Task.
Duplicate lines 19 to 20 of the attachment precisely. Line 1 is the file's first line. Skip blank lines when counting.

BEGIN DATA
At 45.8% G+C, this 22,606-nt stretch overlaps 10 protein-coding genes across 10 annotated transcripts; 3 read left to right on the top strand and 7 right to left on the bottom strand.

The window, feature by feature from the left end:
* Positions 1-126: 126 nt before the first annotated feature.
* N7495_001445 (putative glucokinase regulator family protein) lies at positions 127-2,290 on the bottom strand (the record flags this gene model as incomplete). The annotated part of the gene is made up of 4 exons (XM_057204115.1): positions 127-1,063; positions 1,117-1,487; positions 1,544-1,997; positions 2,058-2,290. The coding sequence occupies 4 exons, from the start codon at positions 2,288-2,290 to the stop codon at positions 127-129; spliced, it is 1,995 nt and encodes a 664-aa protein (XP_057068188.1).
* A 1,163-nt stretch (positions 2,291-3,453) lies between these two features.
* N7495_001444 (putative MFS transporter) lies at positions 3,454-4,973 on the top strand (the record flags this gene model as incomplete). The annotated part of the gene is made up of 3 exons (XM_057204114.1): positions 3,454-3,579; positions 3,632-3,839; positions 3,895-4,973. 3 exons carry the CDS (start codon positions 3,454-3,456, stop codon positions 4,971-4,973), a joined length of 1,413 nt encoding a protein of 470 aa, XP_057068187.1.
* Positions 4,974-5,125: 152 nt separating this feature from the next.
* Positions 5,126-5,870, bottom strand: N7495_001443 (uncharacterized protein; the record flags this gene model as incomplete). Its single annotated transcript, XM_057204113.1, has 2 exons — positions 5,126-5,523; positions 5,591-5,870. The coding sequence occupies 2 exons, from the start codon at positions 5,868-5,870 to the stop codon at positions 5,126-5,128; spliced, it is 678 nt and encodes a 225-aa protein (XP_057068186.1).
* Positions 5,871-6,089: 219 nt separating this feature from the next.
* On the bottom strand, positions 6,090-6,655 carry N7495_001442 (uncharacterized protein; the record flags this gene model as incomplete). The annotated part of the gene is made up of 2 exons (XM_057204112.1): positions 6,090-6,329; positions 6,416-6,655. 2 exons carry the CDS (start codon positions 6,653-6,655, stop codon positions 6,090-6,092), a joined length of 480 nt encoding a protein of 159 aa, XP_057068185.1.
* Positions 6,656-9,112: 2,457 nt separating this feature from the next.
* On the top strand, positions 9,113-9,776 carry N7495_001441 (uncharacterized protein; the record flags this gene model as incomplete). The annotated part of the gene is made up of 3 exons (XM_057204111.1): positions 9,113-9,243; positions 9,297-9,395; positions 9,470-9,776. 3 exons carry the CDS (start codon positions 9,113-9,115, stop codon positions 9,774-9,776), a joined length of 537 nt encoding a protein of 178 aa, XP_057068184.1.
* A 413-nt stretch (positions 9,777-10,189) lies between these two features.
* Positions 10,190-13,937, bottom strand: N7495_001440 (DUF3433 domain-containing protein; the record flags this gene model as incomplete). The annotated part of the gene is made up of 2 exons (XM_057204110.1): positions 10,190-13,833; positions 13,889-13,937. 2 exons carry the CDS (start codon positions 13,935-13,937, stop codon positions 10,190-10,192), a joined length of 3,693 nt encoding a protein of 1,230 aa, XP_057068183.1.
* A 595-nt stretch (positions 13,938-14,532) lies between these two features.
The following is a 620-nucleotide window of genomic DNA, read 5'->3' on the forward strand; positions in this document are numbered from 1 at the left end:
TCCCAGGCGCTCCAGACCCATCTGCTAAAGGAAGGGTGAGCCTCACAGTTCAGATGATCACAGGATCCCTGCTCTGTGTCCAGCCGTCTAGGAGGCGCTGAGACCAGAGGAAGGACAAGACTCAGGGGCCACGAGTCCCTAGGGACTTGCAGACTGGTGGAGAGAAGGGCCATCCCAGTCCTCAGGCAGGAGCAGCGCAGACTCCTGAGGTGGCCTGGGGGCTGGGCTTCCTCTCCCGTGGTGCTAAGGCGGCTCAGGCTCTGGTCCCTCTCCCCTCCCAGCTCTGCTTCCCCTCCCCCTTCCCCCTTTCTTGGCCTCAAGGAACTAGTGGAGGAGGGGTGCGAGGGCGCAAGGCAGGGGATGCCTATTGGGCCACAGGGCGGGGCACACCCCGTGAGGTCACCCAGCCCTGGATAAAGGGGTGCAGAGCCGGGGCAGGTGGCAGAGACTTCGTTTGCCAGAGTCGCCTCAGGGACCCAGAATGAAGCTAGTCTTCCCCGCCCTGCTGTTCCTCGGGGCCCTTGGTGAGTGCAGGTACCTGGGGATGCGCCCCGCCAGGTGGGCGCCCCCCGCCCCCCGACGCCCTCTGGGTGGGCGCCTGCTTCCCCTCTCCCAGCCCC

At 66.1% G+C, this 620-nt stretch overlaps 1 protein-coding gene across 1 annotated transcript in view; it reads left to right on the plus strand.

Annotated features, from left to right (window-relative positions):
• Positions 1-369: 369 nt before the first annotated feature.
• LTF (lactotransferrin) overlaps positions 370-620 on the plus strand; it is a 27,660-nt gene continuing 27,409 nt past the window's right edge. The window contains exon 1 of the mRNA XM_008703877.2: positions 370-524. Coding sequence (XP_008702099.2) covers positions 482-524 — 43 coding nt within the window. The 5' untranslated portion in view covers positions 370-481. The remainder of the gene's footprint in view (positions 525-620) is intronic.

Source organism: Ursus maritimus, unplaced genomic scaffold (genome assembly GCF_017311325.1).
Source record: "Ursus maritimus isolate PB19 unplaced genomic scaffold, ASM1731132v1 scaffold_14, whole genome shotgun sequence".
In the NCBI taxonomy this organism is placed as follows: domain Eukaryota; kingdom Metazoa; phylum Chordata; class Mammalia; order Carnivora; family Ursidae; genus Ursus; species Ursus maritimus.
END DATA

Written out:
Annotated features, from left to right (window-relative positions):
• Positions 1-369: 369 nt before the first annotated feature.